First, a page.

LOOK LOCALLY AND TAKE ACTION: USING PEACE LITERACY BY WILLIAM TIMPSON

Read the local newspapers and check your city’s websites for programs and groups that are addressing conflict, reconciliation and peacemaking. In business, government and nonprofit agencies, we can see the same issues and needs. In The Third Side, Bill Ury (1999) notes that within “many organizations, facilitators are working with cross-functional teams to overcome interdepartmental issues. Managers are learning to mediate among their teammates, their employees, and often their multiple bosses. The success of a company is coming to depend on the ability of its people to resolve the innumerable conflicts that crop up between manufacturing and marketing, sales and headquarters, employees and supervisors, and to seek a ‘triple win’—a solution good for each side and for the company as a whole” (10).

Look for opportunities to get involved, learn some new skills and make a difference. For example, some communities have active restorative justice programs where volunteers are welcomed. Various boards and commissions will routinely surface contentious issues that would benefit from some understanding of the principles of mediation. Faith-based groups are often found working with the less fortunate and raising difficult questions about the inequities that exist. Your business or organization may need to address conflicts or tensions. Volunteer to get something started. Ask for some discussion. Volunteer to facilitate some work in this area or invite in someone else with mediation skills. Below is an example from my work in Northern Ireland.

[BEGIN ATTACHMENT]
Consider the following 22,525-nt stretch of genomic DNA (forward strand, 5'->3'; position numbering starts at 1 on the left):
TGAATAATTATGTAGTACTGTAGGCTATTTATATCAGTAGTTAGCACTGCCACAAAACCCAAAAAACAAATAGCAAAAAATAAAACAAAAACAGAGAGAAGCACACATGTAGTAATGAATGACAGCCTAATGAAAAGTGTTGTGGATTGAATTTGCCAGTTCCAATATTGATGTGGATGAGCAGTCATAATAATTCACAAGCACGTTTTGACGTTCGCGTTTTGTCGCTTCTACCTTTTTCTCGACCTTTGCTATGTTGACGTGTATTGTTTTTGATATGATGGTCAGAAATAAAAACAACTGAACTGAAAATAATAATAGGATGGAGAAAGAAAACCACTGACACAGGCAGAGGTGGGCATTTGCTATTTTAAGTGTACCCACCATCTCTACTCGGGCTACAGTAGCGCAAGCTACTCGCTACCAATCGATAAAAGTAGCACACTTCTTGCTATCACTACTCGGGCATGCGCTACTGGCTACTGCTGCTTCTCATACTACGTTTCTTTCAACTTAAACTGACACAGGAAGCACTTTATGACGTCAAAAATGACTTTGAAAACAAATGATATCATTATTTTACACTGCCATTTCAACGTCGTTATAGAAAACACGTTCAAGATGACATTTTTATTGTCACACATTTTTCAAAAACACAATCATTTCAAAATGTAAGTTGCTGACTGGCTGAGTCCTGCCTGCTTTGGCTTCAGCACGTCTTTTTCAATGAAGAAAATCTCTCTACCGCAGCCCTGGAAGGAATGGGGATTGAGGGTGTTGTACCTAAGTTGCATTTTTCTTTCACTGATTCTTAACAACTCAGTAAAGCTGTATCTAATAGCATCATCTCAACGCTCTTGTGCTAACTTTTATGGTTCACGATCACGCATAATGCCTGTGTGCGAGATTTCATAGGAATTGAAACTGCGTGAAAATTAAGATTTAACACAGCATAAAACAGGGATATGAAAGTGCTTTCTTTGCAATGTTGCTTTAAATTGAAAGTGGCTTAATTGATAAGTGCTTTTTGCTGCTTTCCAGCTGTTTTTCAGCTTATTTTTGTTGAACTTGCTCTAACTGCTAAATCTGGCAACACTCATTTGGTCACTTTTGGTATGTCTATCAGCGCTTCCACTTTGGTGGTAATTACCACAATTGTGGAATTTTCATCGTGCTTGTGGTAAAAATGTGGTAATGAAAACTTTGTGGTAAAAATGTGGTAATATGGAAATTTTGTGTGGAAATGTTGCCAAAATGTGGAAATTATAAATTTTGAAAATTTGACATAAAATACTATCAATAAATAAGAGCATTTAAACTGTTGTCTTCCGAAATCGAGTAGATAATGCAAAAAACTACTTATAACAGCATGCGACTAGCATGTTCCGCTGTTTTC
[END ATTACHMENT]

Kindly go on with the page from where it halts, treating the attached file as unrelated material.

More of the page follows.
Hundreds of years of conflict festered and exploded in response to British colonization that took control and exploited the Irish people, their land and resources. Resistance and violence were predictable up to very recent times when the Good Friday Agreement of 1998 offered a pathway to peace through disarmament and various efforts at reconciliation between the Catholics and Protestant overlords.

Creating a local way forward, two carpenters and an office manager tapped into European Union Peace funds to create a new business (1) recycling wood that was headed for the landfill, (2) teaching new “green” carpentry skills to local youth, and (3) putting these former “enemies” together to reduce hatreds and build new friendships and relationships.

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